It was the curtain that was in front of the ‘Holy of Holies’ in the Jewish Temple. This was the place that contained the ‘Ark of the Covenant’, and was where God was said to ‘show up’, so to speak. Only priests were allowed in here, and only at certain times and after certain preparations. Jesus the betrayed dies, and the curtain rips. Jesus dies and God becomes accessible in a new way.
So, God who has been betrayed by humans doesn’t allow that betrayal to destroy him, or destroy his connection to those who betrayed him. In the ultimate theatrical twist, he uses it to become more intimate with his creation. As our brother Paul reminds the Corinthians:
Do you not know that you are God's temple and that God's Spirit dwells in you? (1 Cor 3: 16).
This is where the hope comes in. I think that impact of betrayal can cause our humanity to shrink with hatefulness and bitterness. Jesus could have come back and destroyed everyone who betrayed him, but he doesn’t allow his wound to define him in that way. Even if some Christians tell a story where everyone, but them, end up in Hell! Jesus is not defined by the sin of others, but is shaped by his humanity and his divinity, which means he responds in forgiveness, wholeness and a deeper connection to others.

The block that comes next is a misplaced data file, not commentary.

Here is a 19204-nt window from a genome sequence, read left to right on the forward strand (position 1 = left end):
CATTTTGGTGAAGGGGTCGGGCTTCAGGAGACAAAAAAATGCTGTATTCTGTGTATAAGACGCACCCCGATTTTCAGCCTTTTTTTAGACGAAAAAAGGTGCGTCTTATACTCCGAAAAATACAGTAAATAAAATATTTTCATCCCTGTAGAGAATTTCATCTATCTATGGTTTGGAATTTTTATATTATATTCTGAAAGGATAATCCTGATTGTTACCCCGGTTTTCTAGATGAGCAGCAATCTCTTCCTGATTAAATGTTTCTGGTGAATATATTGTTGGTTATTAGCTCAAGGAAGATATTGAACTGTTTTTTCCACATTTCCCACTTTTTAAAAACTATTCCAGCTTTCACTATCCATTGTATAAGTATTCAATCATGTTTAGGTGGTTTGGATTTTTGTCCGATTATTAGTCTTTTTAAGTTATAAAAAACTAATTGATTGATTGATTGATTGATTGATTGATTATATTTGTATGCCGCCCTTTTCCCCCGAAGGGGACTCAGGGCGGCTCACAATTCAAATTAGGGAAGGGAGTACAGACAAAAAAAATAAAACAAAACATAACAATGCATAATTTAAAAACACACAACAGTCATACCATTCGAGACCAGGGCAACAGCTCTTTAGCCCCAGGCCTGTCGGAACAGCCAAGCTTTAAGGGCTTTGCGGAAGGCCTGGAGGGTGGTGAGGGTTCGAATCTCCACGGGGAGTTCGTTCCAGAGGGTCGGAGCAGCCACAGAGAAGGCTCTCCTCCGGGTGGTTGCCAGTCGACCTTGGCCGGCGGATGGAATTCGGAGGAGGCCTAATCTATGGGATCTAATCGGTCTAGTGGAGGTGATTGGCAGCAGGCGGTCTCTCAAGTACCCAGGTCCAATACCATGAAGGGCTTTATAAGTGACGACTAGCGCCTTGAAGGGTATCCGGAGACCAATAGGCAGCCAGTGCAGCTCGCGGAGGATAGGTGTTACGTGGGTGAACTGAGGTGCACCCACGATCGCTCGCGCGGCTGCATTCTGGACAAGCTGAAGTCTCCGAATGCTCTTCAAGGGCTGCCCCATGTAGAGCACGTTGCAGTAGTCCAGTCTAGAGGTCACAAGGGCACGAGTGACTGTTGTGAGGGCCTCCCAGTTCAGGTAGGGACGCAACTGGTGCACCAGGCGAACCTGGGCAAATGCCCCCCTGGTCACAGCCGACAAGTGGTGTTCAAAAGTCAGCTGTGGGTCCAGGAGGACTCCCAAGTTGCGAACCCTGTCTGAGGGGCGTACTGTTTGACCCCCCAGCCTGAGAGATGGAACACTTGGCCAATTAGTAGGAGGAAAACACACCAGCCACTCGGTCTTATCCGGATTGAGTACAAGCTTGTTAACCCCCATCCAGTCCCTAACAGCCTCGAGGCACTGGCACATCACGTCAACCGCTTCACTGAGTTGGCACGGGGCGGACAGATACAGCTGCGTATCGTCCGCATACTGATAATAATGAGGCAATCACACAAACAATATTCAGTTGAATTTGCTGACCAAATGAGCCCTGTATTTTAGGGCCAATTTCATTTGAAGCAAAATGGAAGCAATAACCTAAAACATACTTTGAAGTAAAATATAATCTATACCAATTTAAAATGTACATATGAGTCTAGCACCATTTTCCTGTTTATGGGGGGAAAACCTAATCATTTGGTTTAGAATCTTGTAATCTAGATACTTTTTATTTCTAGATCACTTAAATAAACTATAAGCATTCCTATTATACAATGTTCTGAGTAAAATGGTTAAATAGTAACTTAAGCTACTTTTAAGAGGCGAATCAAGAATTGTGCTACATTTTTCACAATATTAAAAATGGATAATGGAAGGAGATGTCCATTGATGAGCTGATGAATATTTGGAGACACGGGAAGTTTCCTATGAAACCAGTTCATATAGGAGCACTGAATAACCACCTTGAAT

People say that humans have a natural inclination towards evil, and there is plenty of evidence for that, but I also think that we have a natural inclination toward good - towards forgiveness and wholeness and connection. That is what it means to be human. Jesus was the perfect human, and he provides an example that gives us permission to voice our sense of betrayal, but at the same time encourages us to not to remain in that place. But to live as forgiving, wholesome people, who can love others.
Now, you may be thinking, ‘that is fine for you to say Adam, but you don’t know what I have gone through’. And you are right in saying that. But please don’t hear me saying that you need to put away your feelings. Surely if our story teaches us anything, it is that Jesus felt pain, and voiced his pain and confusion in prayer. But he moved beyond that. I am not saying that ‘moving forward’ won’t be painful. It probably will, but you have access to God, a God who will make you his temple and live within you if you want him to. If you are a follower of Jesus, then God dwells in the midst of your betrayed and betraying heart. He will help you move towards wholeness.
In the words of the prophet Isaiah, God says to us
"Don't be afraid, I've redeemed you.
I've called your name. You're mine.
When you're in over your head, I'll be there with you.
When you're in rough waters, you will not go down.
When you're between a rock and a hard place,
it won't be a dead end—
Because I am God, your personal God,
The Holy of Israel, your Saviour.
(Isaiah 43: 1b – 3)
That is why every time I ask ‘Why God, why did you let this happen?’ Or am asked by someone, ‘So you believe in God, well why did he let this happen to me?’ All I hear is a prayer asking God for help. Jesus on the Cross knew betrayal; he has shared our sufferings; he has made his home in us; and while he has not promised a life free from suffering, he has promised that we will overcome.
God is inviting you to be shaped by the overcoming power of Jesus; not a festering wound of betrayal. So which will you choose?